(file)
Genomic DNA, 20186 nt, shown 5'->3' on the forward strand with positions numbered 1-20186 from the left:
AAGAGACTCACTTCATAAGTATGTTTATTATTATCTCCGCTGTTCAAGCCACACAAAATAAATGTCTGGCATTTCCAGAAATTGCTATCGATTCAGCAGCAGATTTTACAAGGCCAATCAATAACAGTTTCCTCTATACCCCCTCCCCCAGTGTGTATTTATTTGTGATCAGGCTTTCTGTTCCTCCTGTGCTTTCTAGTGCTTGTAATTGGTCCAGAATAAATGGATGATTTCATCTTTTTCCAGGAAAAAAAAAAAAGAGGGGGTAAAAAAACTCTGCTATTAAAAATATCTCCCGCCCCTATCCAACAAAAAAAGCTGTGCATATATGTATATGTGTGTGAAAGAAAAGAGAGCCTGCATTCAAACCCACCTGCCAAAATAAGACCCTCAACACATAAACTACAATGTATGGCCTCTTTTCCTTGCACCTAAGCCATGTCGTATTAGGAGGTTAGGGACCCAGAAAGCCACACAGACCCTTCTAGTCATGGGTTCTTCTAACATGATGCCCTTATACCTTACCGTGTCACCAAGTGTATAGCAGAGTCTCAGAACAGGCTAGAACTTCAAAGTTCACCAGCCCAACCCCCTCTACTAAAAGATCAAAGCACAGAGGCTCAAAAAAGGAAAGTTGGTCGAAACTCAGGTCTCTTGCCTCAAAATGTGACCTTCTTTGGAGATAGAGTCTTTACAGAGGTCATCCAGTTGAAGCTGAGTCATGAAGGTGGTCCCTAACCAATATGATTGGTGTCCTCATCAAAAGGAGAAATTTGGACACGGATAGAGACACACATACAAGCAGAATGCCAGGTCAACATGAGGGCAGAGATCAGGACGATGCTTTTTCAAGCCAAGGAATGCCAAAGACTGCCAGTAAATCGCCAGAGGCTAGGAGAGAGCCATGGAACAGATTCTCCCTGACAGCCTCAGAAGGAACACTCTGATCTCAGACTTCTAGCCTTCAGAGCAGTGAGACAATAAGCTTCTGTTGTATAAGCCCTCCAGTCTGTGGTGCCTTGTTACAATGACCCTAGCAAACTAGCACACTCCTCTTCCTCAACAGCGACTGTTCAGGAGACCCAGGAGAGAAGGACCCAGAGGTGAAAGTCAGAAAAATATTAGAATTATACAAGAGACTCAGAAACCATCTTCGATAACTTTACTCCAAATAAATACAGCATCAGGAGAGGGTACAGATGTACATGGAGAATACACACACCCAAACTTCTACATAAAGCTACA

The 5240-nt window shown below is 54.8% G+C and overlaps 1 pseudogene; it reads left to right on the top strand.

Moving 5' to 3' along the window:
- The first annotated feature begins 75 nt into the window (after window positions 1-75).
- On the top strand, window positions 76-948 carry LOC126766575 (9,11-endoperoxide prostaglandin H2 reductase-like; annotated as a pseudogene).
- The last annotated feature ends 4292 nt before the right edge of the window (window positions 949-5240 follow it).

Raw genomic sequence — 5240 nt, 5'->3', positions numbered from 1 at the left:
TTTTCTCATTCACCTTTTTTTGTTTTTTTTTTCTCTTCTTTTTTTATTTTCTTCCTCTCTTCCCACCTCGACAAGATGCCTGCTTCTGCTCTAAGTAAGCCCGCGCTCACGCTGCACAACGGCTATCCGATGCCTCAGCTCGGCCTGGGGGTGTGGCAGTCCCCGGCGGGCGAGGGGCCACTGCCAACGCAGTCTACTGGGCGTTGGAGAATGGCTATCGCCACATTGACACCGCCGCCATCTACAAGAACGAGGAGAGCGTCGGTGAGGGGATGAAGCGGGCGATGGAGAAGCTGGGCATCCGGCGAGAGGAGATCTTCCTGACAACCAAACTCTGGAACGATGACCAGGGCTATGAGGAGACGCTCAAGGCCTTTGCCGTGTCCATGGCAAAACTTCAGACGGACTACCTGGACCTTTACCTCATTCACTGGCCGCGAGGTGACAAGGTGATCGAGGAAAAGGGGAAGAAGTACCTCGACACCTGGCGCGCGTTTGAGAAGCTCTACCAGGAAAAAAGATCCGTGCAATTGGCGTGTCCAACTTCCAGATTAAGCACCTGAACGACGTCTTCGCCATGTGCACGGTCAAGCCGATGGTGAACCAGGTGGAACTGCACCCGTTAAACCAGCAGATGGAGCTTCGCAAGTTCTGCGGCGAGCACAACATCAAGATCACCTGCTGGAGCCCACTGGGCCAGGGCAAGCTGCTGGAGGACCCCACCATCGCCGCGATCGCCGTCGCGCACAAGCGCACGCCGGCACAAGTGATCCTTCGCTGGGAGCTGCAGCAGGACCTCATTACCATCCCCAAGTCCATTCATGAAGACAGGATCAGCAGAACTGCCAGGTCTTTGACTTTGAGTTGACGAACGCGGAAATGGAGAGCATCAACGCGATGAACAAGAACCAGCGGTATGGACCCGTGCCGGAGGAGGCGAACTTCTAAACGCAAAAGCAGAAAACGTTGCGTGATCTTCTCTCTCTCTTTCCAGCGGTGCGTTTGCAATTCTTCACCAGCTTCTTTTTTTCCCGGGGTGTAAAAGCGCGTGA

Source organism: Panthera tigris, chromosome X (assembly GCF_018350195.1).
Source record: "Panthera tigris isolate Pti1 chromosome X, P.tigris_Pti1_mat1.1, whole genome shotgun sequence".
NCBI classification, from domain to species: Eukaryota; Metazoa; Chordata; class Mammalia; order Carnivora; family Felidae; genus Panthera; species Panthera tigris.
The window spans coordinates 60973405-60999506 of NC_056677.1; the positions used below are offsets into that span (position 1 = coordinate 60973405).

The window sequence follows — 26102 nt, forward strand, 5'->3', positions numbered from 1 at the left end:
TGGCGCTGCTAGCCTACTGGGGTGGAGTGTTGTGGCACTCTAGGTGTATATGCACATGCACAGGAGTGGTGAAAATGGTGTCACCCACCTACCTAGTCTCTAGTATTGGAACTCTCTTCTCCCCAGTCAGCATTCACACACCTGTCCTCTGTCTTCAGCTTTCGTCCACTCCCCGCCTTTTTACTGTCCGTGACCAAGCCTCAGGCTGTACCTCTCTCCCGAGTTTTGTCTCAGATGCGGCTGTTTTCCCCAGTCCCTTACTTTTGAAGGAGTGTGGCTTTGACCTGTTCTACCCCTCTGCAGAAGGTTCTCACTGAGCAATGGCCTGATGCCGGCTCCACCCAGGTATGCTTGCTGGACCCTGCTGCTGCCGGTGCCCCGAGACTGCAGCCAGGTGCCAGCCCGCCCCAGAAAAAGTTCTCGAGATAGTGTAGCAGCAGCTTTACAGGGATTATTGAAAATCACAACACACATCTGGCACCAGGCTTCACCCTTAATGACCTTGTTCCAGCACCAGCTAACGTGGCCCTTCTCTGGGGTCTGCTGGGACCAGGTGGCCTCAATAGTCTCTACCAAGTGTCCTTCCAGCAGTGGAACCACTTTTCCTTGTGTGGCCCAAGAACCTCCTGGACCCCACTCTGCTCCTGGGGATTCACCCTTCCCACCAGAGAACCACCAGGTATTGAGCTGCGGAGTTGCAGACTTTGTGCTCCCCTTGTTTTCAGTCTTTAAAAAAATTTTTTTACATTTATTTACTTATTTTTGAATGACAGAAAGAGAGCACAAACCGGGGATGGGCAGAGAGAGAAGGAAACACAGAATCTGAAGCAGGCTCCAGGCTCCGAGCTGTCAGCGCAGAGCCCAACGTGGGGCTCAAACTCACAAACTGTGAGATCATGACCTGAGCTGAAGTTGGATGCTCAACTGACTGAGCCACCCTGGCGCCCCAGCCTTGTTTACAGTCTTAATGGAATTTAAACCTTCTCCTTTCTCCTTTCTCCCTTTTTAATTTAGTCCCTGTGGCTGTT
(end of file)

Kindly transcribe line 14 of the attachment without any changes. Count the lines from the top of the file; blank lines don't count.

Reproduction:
The window sequence follows — 26102 nt, forward strand, 5'->3', positions numbered from 1 at the left end: